City of Goodyear, Arizona
For Immediate Release: Feb. 10, 2012
Goodyear Implements Changes/ Eliminates Fees to Reduce False Alarm Calls
GOODYEAR, ARIZ. (Feb. 17, 2012) Goodyear homeowners and business owners who use alarm systems will now receive two calls rather than one from their monitoring service to verify that an alarm is real and not false before the police are summoned. This two-call procedure is a key change to Goodyear's revised alarm ordinance that takes effect March 13, 2012 and is estimated to only increase response time by approximately 30 seconds. The new procedure is expected to reduce false alarm calls by as much as 60 percent.
The new ordinance passed by City Council on February 13, 2012 also financially benefits homeowner and business alarm users because they will no longer have to pay an initial alarm permit fee nor annual permit renewal fees. It also eliminates false alarm fees, except in the case of persons and businesses with repeated false alarms and other violations.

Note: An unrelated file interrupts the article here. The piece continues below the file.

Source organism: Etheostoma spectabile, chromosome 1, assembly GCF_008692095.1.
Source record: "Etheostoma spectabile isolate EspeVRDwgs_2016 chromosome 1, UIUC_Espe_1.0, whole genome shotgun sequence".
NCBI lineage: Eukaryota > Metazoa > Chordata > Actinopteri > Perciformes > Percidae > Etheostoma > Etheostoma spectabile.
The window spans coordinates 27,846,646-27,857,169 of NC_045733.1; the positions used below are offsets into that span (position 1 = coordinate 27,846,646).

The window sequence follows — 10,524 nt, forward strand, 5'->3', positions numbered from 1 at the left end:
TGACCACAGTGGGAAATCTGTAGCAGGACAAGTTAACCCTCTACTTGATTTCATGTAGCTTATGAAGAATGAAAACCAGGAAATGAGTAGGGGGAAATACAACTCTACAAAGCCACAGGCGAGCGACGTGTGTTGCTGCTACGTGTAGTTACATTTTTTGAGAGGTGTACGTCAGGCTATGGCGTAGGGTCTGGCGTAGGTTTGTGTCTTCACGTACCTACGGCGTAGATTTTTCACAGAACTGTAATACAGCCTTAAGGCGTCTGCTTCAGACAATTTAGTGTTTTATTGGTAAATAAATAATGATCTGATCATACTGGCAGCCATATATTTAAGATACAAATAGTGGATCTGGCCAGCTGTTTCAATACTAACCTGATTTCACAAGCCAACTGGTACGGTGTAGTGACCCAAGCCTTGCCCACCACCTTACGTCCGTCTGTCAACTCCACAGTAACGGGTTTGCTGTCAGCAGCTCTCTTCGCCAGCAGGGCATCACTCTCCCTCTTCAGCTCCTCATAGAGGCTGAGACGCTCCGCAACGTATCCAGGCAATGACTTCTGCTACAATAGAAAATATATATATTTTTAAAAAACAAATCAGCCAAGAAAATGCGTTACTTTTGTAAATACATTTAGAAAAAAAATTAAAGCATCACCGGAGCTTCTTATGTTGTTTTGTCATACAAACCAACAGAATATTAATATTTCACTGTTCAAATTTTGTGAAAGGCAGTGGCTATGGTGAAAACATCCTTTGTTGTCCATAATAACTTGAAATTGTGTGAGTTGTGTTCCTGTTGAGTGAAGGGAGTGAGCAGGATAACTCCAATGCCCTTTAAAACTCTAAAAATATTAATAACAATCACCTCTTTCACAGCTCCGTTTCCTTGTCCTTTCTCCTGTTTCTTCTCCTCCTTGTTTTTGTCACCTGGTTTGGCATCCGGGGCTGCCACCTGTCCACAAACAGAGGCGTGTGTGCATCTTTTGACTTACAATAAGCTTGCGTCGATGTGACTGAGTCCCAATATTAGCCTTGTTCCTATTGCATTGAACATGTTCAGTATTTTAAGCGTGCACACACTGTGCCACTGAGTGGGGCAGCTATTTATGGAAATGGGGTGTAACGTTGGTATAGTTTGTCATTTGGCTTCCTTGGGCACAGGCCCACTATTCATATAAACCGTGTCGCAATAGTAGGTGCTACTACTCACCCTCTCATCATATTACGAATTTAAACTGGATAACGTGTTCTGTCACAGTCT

Using this Enhanced Call Verification (ECV) in lieu of permit fees and false alarm fines - which was the focus of the prior ordinance adopted in 1997 - is expected to reduce the number of Goodyear's false alarm calls that has grown continuously over the years to be 99.7 percent of all alarm calls.
National studies show that the imposition of fines has little to no effect on the reduction of false alarm calls for service. On the other hand, studies show that ECV, when properly implemented, has the potential for lowering the quantity of false alarm calls for service by up to 60 percent. ECV only applies to general burglary alarm calls and does not apply to panic or hold-up alarms.
The Goodyear Police Department will continue to respond to all alarm calls received from monitoring services for residents and businesses, but that number is expected to be greatly reduced, freeing up police officers' time for other priority calls. Besides a cost benefit to alarm users, there is also cost savings to the city with the permanent elimination of the Alarm Coordinator position and its associated administrative costs.
ECV was recommended and is endorsed by the Arizona Alarm Association. The Association of Police Communications Officials is considering ECV as a standard for law enforcement communication centers.